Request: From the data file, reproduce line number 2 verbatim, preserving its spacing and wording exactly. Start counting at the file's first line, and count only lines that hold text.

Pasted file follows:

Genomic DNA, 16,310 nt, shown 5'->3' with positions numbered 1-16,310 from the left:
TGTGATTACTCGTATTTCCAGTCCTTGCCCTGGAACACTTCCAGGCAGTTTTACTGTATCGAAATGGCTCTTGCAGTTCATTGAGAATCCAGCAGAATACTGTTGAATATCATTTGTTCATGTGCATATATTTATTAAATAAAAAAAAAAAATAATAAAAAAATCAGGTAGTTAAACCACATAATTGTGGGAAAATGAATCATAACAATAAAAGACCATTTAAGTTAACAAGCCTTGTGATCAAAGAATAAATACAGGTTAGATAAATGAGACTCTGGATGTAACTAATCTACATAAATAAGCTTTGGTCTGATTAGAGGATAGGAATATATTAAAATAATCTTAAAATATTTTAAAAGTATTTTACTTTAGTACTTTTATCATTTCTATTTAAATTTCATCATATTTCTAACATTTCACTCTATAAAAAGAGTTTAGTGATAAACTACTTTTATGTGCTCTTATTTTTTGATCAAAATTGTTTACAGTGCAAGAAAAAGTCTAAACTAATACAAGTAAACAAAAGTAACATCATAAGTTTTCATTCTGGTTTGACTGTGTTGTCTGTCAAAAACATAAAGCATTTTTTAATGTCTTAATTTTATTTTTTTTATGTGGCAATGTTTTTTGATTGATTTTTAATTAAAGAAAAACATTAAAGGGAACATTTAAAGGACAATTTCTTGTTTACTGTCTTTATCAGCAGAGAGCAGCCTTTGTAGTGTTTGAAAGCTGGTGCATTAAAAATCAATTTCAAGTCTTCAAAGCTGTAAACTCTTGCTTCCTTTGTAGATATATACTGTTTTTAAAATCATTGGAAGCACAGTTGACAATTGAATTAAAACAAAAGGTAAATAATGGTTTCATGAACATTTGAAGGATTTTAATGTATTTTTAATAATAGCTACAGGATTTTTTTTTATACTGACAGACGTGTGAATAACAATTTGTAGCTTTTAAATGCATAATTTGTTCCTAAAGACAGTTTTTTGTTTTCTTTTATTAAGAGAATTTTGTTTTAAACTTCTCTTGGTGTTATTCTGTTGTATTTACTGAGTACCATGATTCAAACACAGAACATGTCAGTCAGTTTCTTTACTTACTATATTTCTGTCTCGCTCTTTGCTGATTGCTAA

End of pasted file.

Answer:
TGTGATTACTCGTATTTCCAGTCCTTGCCCTGGAACACTTCCAGGCAGTTTTACTGTATCGAAATGGCTCTTGCAGTTCATTGAGAATCCAGCAGAATACTGTTGAATATCATTTGTTCATGTGCATATATTTATTAAATAAAAAAAAAAAATAATAAAAAAATCAGGTAGTTAAACCACATAATTGTGGGAAAATGAATCATAACAATAAAAGACCATTTAAGTTAACAAGCCTTGTGATCAAAGAATAAATACAGGTTAGATAAATGAGACTCTGGATGTAACTAATCTACATAAATAAGCTTTGGTCTGATTAGAGGATAGGAATATATTAAAATAATCTTAAAATATTTTAAAAGTATTTTACTTTAGTACTTTTATCATTTCTATTTAAATTTCATCATATTTCTAACATTTCACTCTATAAAAAGAGTTTAGTGATAAACTACTTTTATGTGCTCTTATTTTTTGATCAAAATTGTTTACAGTGCAAGAAAAAGTCTAAACTAATACAAGTAAACAAAAGTAACATCATAAGTTTTCATTCTGGTTTGACTGTGTTGTCTGTCAAAAACATAAAGCATTTTTTAATGTCTTAATTTTATTTTTTTTATGTGGCAATGTTTTTTGATTGATTTTTAATTAAAGAAAAACATTAAAGGGAACATTTAAAGGACAATTTCTTGTTTACTGTCTTTATCAGCAGAGAGCAGCCTTTGTAGTGTTTGAAAGCTGGTGCATTAAAAATCAATTTCAAGTCTTCAAAGCTGTAAACTCTTGCTTCCTTTGTAGATATATACTGTTTTTAAAATCATTGGAAGCACAGTTGACAATTGAATTAAAACAAAAGGTAAATAATGGTTTCATGAACATTTGAAGGATTTTAATGTATTTTTAATAATAGCTACAGGATTTTTTTTTATACTGACAGACGTGTGAATAACAATTTGTAGCTTTTAAATGCATAATTTGTTCCTAAAGACAGTTTTTTGTTTTCTTTTATTAAGAGAATTTTGTTTTAAACTTCTCTTGGTGTTATTCTGTTGTATTTACTGAGTACCATGATTCAAACACAGAACATGTCAGTCAGTTTCTTTACTTACTATATTTCTGTCTCGCTCTTTGCTGATTGCTAA